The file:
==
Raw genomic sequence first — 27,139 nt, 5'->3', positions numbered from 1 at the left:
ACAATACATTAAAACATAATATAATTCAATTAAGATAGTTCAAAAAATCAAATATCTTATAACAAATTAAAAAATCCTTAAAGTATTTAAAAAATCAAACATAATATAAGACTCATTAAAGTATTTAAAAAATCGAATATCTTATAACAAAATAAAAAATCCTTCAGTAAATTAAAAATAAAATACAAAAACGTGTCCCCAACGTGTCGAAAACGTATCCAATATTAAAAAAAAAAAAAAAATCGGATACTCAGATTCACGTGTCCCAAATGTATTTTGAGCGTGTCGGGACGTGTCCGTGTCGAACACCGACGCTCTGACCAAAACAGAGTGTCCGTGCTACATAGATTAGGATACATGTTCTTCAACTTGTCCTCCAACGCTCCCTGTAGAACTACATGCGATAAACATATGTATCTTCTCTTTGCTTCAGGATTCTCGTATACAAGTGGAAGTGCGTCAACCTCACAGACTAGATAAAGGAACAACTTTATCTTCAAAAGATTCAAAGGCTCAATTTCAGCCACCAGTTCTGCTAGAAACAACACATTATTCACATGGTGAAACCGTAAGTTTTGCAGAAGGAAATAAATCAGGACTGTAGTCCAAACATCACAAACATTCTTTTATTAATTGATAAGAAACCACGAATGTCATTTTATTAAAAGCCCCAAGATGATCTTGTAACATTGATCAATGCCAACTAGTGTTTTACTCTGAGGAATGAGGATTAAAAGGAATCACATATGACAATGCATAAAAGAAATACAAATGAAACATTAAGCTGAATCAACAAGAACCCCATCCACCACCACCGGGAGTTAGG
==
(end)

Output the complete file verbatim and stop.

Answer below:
Raw genomic sequence first — 27,139 nt, 5'->3', positions numbered from 1 at the left:
ACAATACATTAAAACATAATATAATTCAATTAAGATAGTTCAAAAAATCAAATATCTTATAACAAATTAAAAAATCCTTAAAGTATTTAAAAAATCAAACATAATATAAGACTCATTAAAGTATTTAAAAAATCGAATATCTTATAACAAAATAAAAAATCCTTCAGTAAATTAAAAATAAAATACAAAAACGTGTCCCCAACGTGTCGAAAACGTATCCAATATTAAAAAAAAAAAAAAAATCGGATACTCAGATTCACGTGTCCCAAATGTATTTTGAGCGTGTCGGGACGTGTCCGTGTCGAACACCGACGCTCTGACCAAAACAGAGTGTCCGTGCTACATAGATTAGGATACATGTTCTTCAACTTGTCCTCCAACGCTCCCTGTAGAACTACATGCGATAAACATATGTATCTTCTCTTTGCTTCAGGATTCTCGTATACAAGTGGAAGTGCGTCAACCTCACAGACTAGATAAAGGAACAACTTTATCTTCAAAAGATTCAAAGGCTCAATTTCAGCCACCAGTTCTGCTAGAAACAACACATTATTCACATGGTGAAACCGTAAGTTTTGCAGAAGGAAATAAATCAGGACTGTAGTCCAAACATCACAAACATTCTTTTATTAATTGATAAGAAACCACGAATGTCATTTTATTAAAAGCCCCAAGATGATCTTGTAACATTGATCAATGCCAACTAGTGTTTTACTCTGAGGAATGAGGATTAAAAGGAATCACATATGACAATGCATAAAAGAAATACAAATGAAACATTAAGCTGAATCAACAAGAACCCCATCCACCACCACCGGGAGTTAGG